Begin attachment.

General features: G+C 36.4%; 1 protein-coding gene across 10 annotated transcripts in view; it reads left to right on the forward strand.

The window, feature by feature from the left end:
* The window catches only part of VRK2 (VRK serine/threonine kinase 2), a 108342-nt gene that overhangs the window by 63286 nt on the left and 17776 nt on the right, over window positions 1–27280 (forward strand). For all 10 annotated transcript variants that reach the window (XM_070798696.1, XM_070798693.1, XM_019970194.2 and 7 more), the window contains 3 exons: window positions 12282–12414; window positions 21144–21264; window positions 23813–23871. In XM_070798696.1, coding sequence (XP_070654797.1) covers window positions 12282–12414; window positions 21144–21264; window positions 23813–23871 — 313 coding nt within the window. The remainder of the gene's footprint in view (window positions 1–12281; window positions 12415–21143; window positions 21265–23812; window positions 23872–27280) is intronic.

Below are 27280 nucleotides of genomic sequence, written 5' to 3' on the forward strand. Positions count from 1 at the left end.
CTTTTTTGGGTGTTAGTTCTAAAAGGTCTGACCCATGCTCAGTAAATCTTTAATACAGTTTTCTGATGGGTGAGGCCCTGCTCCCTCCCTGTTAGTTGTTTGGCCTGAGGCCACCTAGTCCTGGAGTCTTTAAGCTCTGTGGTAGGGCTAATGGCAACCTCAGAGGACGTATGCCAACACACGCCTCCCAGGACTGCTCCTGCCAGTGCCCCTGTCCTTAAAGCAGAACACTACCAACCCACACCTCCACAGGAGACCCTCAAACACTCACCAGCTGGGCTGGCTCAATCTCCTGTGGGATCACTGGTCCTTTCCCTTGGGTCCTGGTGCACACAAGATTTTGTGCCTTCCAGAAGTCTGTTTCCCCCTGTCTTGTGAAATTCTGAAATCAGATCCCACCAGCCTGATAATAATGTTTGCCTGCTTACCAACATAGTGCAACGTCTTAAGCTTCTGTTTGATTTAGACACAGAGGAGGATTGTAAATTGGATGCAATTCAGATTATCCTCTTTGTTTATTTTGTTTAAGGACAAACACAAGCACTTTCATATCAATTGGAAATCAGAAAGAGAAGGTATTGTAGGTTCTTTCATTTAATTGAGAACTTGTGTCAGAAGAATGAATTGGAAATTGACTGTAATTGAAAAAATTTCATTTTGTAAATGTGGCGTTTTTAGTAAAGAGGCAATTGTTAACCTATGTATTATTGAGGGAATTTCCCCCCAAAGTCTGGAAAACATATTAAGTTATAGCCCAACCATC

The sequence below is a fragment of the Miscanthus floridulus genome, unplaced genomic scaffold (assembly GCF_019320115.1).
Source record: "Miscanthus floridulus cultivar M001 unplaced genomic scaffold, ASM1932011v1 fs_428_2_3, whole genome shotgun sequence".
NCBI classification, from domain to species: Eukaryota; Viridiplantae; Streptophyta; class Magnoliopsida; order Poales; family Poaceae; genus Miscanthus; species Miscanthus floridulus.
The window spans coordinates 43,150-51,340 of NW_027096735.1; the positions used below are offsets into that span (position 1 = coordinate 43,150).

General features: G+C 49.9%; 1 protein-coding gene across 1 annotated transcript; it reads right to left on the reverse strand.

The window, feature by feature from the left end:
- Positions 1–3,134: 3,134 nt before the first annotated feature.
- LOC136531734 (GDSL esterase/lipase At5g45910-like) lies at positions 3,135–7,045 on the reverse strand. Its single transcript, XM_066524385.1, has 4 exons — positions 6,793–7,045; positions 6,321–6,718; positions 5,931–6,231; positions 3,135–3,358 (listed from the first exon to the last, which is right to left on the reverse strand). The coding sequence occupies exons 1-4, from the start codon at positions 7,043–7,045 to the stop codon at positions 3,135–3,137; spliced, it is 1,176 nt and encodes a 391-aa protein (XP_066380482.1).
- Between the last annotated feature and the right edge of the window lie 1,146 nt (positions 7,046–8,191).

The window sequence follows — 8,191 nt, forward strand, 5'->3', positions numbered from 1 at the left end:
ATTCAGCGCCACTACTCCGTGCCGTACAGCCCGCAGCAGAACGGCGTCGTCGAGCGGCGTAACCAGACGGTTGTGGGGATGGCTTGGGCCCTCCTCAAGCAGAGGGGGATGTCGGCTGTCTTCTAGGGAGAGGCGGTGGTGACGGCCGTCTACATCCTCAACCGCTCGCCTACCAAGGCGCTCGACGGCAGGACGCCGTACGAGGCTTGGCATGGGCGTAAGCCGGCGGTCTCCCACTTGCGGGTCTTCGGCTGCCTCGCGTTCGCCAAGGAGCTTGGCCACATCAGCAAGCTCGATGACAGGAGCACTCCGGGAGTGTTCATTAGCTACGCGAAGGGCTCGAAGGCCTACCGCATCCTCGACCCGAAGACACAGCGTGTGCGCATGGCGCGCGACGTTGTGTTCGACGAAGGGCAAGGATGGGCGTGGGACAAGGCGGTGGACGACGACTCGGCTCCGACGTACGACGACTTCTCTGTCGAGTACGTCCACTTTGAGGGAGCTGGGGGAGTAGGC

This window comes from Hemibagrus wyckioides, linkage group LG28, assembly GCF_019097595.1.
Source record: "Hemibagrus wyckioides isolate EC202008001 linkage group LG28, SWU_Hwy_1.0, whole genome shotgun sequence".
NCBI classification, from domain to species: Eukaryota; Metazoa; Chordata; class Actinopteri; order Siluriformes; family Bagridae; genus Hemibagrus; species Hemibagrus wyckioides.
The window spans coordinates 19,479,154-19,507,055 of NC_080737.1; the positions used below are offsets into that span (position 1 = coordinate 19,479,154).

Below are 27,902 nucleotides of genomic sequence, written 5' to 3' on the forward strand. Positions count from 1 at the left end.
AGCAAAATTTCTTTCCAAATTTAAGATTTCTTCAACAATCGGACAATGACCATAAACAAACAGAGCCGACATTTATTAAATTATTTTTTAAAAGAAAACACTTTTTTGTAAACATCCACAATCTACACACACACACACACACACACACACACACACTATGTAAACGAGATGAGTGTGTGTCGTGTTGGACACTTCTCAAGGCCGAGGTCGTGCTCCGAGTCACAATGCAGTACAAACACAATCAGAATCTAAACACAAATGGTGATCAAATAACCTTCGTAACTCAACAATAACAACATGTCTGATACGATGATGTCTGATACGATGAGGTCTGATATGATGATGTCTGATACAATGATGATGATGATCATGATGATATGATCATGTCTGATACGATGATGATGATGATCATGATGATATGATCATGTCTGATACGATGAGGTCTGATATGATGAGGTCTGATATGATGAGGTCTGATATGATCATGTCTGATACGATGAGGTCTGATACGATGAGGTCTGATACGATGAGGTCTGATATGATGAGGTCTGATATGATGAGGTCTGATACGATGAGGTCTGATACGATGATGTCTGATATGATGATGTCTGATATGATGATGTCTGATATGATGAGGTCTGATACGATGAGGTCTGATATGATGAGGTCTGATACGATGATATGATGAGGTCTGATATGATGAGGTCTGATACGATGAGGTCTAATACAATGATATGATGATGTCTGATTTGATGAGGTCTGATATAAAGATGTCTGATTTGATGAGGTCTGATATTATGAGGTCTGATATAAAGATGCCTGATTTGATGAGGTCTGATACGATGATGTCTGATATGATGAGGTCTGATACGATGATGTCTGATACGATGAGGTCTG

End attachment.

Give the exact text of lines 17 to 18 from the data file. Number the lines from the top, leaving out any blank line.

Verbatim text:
This window comes from Hemibagrus wyckioides, linkage group LG28, assembly GCF_019097595.1.
Source record: "Hemibagrus wyckioides isolate EC202008001 linkage group LG28, SWU_Hwy_1.0, whole genome shotgun sequence".